Michael Sam became the first openly gay football player to be drafted by a National Football League team Saturday when the St. Louis Rams picked him in the seventh round of the league's draft.
Sam was the 249th pick out of 256 players total, the Associated Press reports. A defensive end, Sam won the Southeastern Conference's Defensive Player of the Year Award while playing for the University of Missouri last year.
ESPN cameras that were with Sam recorded him breaking down in tears and kissing his boyfriend after getting the draft call from Rams coach Jeff Fisher. Sam also got a congratulatory message from President Barack Obama in the form of a White House statement issued Saturday.
“The President congratulates Michael Sam, the Rams and the NFL for taking an important step forward today in our Nation’s journey," the statement read. "From the playing field to the corporate boardroom, LGBT Americans prove everyday that you should be judged by what you do and not who you are.”
Sam, who has long been considered destined for the pros, came out as gay in interviews earlier this year, setting himself up as the most likely candidate to become the NFL's first openly gay player. If and when Sam makes his first appearance on the NFL gridiron as a Ram, he'll break a barrier but also follow in others' very recent footsteps: Jason Collins, a 35-year-old National Basketball League star, came out as gay after last year's NBA season before signing and playing with the Brooklyn Nets, becoming the first openly gay athlete to play in an NBA game. Collins said Saturday that Sam getting drafted made it a "great day for the NFL."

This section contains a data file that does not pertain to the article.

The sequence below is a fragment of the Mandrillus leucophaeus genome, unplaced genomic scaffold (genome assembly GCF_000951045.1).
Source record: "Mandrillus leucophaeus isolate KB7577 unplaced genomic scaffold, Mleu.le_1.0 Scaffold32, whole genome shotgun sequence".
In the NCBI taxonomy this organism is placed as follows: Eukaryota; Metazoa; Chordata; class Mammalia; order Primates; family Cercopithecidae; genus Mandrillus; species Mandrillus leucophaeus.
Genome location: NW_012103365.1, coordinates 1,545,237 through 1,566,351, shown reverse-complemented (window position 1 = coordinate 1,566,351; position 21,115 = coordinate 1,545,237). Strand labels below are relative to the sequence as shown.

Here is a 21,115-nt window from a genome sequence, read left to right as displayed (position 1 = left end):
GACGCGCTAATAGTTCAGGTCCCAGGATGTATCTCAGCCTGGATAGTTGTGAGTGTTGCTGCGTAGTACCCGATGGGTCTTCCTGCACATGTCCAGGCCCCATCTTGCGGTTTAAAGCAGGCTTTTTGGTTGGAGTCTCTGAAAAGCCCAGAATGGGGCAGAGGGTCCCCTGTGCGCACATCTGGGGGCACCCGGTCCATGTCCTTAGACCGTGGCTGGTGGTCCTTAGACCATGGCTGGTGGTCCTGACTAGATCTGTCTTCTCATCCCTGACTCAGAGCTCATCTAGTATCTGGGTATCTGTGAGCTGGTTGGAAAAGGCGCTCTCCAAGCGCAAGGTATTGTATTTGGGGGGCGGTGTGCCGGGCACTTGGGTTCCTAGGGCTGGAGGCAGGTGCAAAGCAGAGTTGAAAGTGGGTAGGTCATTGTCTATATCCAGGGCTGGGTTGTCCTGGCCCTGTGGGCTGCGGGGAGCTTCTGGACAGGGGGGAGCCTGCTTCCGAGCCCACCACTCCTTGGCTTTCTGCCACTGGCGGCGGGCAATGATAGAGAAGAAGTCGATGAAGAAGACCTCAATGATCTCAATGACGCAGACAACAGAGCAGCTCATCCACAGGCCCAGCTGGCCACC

"It takes more and more people just to come forward and show we’re normal people and we’re just trying to make plays to help our respective teams win," Collins said, the New York Daily News reports.